Barcelona Short Film Festival 2020
25 - 27 October 
Section 2
Alexandra Brodski
Nina
barcelonashortfilm.com
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A teacher desperately clings to her humanity, despite the chaos of war around her threatening to destroy everything worth being human for.

Hi Alexandra thank you for talking to TNC, how are you holding up during these very strange times?

First and foremost, I am very grateful that everyone around me is currently healthy. I am hoping to shoot my short film ‘Beyoncé, Almighty’ in the next couple of weeks, which I'm making with producer Sabina Smitham and Film4, with the support of the NFTS and Pia Pressure. If we don’t have to postpone due the worsening Corona-situation,  I'll at least feel that this year hasn't thrown me back too much with my work. We were starting the pre-production of the film in March, when the lock-down happened and we had to push the shoot to October because of it. Having to prep the film during the last challenging months has made me be very aware and grateful of the immense support of our financial partners and our great cast & crew.

Has this time offered you any new creative inspiration?

No - but it offered me time to focus on what I want and need to do (creatively).

You are a graduate of Directing Fiction MA at National Film and Television School, how did your time at NFTS prepare for your filmmaking journey?

I felt and still feel very supported by my fellow students and teachers, who I am still turning to for advice. I met incredible collaborators at the NFTS that are now part of my core team. I also really appreciate having been surrounded and supported by fellow directors. Having graduated now for over two years, I constantly meet new producers, DOPs, and other filmmaking partners - but it’s rare that you can build relationships with other directors, learn from them, share your worries, read each other's scripts…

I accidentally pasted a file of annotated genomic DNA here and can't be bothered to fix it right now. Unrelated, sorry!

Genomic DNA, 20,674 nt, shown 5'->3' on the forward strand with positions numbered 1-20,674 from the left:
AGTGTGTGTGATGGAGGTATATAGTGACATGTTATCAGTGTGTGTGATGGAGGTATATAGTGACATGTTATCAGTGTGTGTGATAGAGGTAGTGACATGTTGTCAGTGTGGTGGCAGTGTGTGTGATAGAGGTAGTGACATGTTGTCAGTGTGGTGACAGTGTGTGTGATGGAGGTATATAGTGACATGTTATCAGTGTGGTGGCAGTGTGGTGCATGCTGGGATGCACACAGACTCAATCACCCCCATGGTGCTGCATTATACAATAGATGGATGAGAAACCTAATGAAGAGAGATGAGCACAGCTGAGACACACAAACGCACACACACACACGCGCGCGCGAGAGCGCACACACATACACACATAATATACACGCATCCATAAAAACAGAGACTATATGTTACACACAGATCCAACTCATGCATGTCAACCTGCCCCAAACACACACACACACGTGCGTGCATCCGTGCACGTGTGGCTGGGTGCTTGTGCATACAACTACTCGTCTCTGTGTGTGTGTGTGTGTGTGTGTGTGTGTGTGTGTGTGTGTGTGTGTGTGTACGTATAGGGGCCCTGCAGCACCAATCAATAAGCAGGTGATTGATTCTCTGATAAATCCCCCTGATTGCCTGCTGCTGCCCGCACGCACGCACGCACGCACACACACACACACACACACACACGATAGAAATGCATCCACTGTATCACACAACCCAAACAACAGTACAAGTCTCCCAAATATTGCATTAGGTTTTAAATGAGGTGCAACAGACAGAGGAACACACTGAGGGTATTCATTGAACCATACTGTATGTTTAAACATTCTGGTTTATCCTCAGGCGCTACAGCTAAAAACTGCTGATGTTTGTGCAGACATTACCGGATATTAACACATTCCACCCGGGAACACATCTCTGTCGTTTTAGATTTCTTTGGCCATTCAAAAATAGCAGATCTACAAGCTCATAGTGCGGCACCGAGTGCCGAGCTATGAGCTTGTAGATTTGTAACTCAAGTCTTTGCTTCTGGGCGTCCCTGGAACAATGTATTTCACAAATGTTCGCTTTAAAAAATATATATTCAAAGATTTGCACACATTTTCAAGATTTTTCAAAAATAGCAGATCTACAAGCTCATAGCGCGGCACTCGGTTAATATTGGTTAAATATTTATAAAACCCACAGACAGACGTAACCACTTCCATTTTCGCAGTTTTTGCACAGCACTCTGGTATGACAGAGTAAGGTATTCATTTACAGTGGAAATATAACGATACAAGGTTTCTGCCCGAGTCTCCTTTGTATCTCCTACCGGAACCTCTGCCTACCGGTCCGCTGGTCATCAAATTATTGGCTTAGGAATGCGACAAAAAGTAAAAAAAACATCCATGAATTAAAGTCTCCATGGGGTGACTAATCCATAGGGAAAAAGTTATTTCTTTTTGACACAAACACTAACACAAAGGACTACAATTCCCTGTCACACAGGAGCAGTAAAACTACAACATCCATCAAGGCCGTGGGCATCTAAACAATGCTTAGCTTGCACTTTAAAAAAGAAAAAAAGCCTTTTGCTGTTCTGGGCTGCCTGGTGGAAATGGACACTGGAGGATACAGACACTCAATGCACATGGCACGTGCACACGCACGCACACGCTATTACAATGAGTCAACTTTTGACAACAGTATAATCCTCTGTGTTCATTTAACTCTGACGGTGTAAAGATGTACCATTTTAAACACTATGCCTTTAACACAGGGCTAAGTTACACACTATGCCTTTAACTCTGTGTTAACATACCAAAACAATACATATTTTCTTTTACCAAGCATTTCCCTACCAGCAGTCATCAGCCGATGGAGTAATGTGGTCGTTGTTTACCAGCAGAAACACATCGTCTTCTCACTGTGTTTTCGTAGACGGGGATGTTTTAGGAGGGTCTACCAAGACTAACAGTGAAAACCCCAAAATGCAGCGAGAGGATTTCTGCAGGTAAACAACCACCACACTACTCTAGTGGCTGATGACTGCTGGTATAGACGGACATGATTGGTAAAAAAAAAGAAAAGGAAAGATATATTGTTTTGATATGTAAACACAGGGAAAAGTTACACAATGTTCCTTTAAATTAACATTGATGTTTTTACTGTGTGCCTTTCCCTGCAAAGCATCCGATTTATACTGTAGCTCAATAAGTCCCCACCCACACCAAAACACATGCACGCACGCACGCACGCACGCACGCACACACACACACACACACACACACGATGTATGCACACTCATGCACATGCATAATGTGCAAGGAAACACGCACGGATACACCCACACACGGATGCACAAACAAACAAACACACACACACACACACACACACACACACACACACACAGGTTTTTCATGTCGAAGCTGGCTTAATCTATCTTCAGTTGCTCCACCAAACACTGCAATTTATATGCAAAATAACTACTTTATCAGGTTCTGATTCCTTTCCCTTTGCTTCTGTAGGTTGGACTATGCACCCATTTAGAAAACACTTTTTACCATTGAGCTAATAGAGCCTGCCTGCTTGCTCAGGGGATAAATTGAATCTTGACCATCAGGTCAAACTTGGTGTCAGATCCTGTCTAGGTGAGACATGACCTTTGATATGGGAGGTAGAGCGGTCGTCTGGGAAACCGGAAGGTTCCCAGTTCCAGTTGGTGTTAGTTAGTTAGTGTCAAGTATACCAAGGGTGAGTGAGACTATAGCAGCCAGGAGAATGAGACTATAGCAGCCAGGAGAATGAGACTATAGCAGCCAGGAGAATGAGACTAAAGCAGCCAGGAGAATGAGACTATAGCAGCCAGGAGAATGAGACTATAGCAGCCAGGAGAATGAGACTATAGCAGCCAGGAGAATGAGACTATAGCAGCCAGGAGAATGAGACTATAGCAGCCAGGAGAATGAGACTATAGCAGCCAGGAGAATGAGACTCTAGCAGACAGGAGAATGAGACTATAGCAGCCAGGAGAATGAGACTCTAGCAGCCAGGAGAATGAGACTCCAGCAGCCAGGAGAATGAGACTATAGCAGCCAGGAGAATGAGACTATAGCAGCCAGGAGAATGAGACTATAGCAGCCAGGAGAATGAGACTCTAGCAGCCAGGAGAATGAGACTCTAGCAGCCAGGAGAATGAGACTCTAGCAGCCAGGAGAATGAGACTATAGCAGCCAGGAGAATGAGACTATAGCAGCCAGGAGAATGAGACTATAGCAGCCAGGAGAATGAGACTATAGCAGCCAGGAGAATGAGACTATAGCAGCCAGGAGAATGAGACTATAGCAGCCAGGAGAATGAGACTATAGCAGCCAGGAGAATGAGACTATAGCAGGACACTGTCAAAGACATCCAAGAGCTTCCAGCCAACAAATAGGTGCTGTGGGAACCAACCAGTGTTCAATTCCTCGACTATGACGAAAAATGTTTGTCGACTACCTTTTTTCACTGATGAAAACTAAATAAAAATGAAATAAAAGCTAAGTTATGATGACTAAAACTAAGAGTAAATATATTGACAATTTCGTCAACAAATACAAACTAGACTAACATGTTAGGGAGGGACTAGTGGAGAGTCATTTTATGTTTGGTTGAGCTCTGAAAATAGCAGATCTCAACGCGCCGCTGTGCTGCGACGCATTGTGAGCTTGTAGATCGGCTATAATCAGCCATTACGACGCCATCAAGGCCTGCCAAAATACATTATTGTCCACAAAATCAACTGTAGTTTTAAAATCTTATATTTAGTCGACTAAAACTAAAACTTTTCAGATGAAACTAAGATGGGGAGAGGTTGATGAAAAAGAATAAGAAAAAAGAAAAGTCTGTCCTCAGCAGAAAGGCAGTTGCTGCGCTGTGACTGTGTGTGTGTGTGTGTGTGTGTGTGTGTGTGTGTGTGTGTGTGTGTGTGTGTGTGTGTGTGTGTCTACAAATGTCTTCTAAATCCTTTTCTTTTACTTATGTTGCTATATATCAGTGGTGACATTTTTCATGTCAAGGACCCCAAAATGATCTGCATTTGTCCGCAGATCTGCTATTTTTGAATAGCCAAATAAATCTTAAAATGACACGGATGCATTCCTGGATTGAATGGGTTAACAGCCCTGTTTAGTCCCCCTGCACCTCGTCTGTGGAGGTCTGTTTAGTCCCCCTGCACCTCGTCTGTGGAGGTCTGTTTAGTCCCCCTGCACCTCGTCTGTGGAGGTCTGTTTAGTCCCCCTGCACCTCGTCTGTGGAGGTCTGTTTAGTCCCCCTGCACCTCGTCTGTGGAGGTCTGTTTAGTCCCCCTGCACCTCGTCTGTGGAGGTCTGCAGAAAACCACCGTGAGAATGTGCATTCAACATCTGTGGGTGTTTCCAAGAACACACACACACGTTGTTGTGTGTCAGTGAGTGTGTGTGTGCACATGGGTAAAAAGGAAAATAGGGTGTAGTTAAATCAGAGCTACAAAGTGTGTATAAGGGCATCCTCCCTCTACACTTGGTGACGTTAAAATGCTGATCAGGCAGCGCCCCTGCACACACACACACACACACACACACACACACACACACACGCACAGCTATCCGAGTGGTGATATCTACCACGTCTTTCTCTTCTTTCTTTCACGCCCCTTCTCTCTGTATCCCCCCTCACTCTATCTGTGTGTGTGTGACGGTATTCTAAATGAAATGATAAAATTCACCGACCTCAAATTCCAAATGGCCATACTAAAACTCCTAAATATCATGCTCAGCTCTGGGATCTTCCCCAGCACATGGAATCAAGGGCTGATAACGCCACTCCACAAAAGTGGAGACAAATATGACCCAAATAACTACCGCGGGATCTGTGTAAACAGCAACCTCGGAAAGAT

Nina got a Special Mention for Foreign Film at The Early Bird Film Festival (2019) what has it meant to you to get this type of recognition for your film?

NINA is one of the films I made that I am most proud of - and also the film that got into the least amount of festivals (to be precise: into exactly two). Film festival circuits are such a tricky and unpredictable journey and many of my other shorts had much ‘bigger’ international recognition. Getting into the Early Bird Festival meant to me that I’m not insane and there are at least a few other people who like the film. Then, actually going to Bulgaria with my co-writer Rebecca Martin and being part of this incredibly welcoming festival at the end of last year, gave us the opportunity to discover their amazing film program. Having been able to watch the other great films there, made us especially proud to receive the Special mention. 

What does it mean to you to be at Barcelona Short Film Festival's amazing lineup of short films?

We are surprised and honoured to be selected for this great festival and to be able to showcase ‘Nina’ along all these other amazing films. I am also very happy for the entire team who worked incredibly hard to make this film come true, to be recognised for their work.

"To be honest I still can’t believe that we got so lucky as I think that she lifted the film to a completely other level..."

Can you tell me a little bit about Nina, how did this film come about?

‘Nina’ was my first project at the NFTS. Though the film is shot in London, the story is set in the Ukrainian war. Usually, I shoot on real locations because the ‘history’ of spaces and the feeling of real atmospheres are crucial to me… For a range of reasons this wasn’t possible for NINA and we decided to embrace the challenge of creating a believable Ukrainian war scenery in London. Shooting in a studio was never an option - also because I think that with limited budgets it’s very difficult to get this right. So we decided to build our set into an abandoned council estate in London.